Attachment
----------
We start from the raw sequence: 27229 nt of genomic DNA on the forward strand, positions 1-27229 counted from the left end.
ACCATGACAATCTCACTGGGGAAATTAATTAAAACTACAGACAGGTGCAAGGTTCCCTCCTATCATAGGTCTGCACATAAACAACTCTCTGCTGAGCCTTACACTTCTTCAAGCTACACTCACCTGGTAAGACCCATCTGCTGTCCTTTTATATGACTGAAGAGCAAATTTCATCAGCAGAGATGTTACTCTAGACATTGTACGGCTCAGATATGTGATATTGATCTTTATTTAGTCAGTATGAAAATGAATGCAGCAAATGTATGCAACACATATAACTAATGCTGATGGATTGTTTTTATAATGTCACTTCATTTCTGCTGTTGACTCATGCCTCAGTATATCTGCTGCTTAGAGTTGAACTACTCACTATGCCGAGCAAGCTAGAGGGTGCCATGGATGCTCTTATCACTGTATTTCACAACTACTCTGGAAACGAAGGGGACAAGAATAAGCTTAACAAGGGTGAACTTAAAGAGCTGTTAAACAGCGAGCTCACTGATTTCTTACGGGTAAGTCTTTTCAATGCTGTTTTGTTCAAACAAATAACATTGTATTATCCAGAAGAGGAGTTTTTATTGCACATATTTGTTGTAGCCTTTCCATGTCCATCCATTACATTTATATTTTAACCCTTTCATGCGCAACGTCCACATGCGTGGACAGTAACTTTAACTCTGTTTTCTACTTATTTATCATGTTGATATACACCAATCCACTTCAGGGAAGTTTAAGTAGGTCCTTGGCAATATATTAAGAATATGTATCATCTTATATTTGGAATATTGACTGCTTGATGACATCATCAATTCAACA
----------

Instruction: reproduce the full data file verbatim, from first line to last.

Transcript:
We start from the raw sequence: 27229 nt of genomic DNA on the forward strand, positions 1-27229 counted from the left end.
ACCATGACAATCTCACTGGGGAAATTAATTAAAACTACAGACAGGTGCAAGGTTCCCTCCTATCATAGGTCTGCACATAAACAACTCTCTGCTGAGCCTTACACTTCTTCAAGCTACACTCACCTGGTAAGACCCATCTGCTGTCCTTTTATATGACTGAAGAGCAAATTTCATCAGCAGAGATGTTACTCTAGACATTGTACGGCTCAGATATGTGATATTGATCTTTATTTAGTCAGTATGAAAATGAATGCAGCAAATGTATGCAACACATATAACTAATGCTGATGGATTGTTTTTATAATGTCACTTCATTTCTGCTGTTGACTCATGCCTCAGTATATCTGCTGCTTAGAGTTGAACTACTCACTATGCCGAGCAAGCTAGAGGGTGCCATGGATGCTCTTATCACTGTATTTCACAACTACTCTGGAAACGAAGGGGACAAGAATAAGCTTAACAAGGGTGAACTTAAAGAGCTGTTAAACAGCGAGCTCACTGATTTCTTACGGGTAAGTCTTTTCAATGCTGTTTTGTTCAAACAAATAACATTGTATTATCCAGAAGAGGAGTTTTTATTGCACATATTTGTTGTAGCCTTTCCATGTCCATCCATTACATTTATATTTTAACCCTTTCATGCGCAACGTCCACATGCGTGGACAGTAACTTTAACTCTGTTTTCTACTTATTTATCATGTTGATATACACCAATCCACTTCAGGGAAGTTTAAGTAGGTCCTTGGCAATATATTAAGAATATGTATCATCTTATATTTGGAATATTGACTGCTTGATGACATCATCAATTCAACA